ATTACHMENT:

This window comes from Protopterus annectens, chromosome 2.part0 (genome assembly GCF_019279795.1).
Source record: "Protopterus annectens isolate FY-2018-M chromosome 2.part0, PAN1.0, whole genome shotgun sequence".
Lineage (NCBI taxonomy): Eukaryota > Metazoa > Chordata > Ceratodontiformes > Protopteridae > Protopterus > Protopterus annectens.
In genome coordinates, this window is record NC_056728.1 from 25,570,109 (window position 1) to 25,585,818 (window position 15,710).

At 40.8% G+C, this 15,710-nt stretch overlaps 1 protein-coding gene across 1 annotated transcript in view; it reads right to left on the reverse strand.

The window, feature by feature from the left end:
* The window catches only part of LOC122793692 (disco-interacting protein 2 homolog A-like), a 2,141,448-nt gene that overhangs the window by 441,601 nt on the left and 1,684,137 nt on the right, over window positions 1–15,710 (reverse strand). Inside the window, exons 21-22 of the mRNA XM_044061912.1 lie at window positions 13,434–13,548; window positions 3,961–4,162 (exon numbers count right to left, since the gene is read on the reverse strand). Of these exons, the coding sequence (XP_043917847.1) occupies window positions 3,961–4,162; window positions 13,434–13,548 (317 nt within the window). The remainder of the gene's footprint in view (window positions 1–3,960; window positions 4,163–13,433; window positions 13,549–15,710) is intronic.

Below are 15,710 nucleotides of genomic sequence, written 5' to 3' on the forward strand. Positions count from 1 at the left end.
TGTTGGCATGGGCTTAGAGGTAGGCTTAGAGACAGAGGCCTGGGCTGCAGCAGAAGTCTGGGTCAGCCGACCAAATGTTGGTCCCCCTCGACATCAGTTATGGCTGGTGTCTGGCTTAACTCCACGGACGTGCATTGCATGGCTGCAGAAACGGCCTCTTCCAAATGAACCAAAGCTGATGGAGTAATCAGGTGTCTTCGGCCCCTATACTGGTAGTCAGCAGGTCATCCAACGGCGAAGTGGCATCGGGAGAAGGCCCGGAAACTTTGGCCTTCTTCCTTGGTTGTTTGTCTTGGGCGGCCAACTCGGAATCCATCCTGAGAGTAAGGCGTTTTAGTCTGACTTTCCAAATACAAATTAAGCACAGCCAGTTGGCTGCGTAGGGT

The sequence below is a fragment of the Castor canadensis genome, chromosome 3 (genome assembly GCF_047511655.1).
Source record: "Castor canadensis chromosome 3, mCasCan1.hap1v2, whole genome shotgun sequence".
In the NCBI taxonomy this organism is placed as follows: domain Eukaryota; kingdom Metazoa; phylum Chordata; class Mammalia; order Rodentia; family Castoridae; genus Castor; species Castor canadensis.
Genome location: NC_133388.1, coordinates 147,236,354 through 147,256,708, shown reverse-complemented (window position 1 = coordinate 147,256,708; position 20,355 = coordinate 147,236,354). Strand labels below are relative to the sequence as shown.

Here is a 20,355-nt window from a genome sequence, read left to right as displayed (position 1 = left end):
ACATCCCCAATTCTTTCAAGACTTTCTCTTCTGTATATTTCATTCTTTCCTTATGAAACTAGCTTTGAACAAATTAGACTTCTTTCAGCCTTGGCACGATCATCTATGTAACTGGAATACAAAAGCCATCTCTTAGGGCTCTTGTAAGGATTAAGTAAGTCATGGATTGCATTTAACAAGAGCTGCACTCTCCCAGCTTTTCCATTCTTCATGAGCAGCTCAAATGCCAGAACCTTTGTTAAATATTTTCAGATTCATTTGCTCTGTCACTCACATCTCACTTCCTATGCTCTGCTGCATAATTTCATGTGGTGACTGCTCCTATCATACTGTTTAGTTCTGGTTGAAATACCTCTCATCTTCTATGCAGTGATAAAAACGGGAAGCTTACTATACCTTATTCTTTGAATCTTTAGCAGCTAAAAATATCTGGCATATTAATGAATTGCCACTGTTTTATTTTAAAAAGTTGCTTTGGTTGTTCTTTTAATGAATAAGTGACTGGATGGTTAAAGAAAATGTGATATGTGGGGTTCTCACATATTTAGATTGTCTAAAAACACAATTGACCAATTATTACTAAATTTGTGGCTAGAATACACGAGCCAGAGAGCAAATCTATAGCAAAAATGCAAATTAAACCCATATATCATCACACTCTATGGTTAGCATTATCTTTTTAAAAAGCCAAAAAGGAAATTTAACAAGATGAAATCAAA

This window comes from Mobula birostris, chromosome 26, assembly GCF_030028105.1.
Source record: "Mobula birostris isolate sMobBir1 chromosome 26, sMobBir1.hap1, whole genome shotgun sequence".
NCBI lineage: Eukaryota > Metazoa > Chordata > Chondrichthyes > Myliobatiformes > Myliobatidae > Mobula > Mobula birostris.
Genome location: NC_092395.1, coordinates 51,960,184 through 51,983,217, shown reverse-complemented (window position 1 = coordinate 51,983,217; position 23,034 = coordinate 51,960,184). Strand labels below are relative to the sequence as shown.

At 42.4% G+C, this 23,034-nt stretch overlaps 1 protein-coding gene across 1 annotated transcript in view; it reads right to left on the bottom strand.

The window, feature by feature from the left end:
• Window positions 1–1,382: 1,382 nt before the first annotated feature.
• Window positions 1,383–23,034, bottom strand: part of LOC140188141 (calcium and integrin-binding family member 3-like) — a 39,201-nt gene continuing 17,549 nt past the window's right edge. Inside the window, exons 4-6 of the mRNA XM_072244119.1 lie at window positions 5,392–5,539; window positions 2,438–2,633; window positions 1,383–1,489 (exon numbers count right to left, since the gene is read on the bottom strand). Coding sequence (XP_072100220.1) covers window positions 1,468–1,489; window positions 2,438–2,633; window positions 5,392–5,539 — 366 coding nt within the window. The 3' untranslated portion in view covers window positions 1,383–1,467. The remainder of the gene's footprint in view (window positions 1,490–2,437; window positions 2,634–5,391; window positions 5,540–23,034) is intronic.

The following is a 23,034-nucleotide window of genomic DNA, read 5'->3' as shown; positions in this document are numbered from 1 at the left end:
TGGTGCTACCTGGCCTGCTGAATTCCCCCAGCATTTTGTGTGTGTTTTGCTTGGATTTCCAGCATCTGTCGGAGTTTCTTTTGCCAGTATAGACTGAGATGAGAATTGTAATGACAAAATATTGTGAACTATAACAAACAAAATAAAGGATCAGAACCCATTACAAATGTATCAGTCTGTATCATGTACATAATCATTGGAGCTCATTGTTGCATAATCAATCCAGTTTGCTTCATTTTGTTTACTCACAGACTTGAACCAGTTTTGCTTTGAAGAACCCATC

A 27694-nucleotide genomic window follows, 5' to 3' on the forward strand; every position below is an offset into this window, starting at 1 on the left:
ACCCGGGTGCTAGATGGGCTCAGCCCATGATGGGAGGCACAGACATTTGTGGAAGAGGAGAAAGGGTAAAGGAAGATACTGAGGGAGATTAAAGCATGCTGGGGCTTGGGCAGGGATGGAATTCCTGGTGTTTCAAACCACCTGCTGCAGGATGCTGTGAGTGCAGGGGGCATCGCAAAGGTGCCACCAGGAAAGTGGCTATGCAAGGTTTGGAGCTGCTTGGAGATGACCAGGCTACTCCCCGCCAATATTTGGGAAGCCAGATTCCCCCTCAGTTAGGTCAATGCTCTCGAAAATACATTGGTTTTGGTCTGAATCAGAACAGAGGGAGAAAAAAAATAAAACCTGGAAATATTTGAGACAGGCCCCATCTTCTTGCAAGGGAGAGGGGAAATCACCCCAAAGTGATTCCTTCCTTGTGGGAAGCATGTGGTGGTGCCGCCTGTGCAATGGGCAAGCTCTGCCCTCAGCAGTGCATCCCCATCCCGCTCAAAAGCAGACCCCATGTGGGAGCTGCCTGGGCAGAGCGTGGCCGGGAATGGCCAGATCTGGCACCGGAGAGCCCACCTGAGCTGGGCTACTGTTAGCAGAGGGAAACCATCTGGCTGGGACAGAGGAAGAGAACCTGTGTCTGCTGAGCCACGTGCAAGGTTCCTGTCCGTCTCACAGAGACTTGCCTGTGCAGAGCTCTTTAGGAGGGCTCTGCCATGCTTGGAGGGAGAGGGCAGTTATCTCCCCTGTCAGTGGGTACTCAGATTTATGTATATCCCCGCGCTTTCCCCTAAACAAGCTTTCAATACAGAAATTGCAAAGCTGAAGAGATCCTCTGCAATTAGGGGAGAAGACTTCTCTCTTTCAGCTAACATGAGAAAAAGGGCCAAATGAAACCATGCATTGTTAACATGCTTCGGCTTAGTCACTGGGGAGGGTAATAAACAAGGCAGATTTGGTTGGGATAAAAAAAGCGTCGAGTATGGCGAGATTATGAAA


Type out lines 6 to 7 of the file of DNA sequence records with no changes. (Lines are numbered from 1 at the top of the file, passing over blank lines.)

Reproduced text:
The window, feature by feature from the left end:
* The window catches only part of LOC122793692 (disco-interacting protein 2 homolog A-like), a 2,141,448-nt gene that overhangs the window by 441,601 nt on the left and 1,684,137 nt on the right, over window positions 1–15,710 (reverse strand). Inside the window, exons 21-22 of the mRNA XM_044061912.1 lie at window positions 13,434–13,548; window positions 3,961–4,162 (exon numbers count right to left, since the gene is read on the reverse strand). Of these exons, the coding sequence (XP_043917847.1) occupies window positions 3,961–4,162; window positions 13,434–13,548 (317 nt within the window). The remainder of the gene's footprint in view (window positions 1–3,960; window positions 4,163–13,433; window positions 13,549–15,710) is intronic.